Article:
Native Instruments Solid Bus Comp

Price: $99

Native Instruments Solid Bus Comp, Best Compressors

Among the many functions that a compressor can perform, perhaps the most coveted for producers of electronic dance music is the “glue,” that lovely mojo you get when running summed tracks through a buss (sometimes just bus) compressor. The buss compressor as we know it derives from SSL desks, particularly the G Series, made in the 1980s. The compressor sits across an auxiliary buss and squashes all the tracks passing through it together. The interaction of the sounds all affects the way the compressor works, resulting in an even, overall compression that makes it sound like everything was recorded at the same time—something particularly essential in this day of plugins and in-the-box mixing.

Native Instruments’ Solid Bus Comp is a firm favourite here at Attack Magazine due to its simplicity, low price, and of course ability to get the job done with little muss or fuss.

The panel is well laid out and easily mastered. Your main functions are threshold, attack and release settings, a ratio dial, and makeup gain knob. Input and output gains round off the controls, with a helpful dry/wet mix added for at-once parallel compression (useful for smashing drums while retaining the dynamics of the uncompressed signal).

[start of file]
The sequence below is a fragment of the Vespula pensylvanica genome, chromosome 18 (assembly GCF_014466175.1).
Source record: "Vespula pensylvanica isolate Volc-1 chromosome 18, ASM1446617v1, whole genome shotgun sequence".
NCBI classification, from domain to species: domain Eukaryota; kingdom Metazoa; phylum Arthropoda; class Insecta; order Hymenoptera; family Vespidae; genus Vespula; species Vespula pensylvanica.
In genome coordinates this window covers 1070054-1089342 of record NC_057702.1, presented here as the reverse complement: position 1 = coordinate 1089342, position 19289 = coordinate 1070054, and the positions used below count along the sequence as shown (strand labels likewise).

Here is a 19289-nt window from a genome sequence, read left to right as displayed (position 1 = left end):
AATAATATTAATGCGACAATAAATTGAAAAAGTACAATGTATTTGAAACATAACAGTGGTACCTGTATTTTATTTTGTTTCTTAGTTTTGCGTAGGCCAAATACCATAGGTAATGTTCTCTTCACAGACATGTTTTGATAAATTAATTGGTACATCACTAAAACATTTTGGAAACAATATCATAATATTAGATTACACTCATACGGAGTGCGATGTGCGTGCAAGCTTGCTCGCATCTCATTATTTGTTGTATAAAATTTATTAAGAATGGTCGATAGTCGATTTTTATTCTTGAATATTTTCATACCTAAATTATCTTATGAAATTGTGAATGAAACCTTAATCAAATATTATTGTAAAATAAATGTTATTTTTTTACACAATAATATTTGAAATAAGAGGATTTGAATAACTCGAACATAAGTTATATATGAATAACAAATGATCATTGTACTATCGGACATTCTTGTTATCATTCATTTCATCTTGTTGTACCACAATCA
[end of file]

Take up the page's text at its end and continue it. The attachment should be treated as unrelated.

A look at the presets on Solid Bus Comp will tell you what this works best on: drums and mix buss. There’s also a preset for backing vocals, so don’t feel like you have to restrict yourself to buss driving. We love it on drums, as it adds cohesion and weight and really brings things alive. 

26th March, 2020

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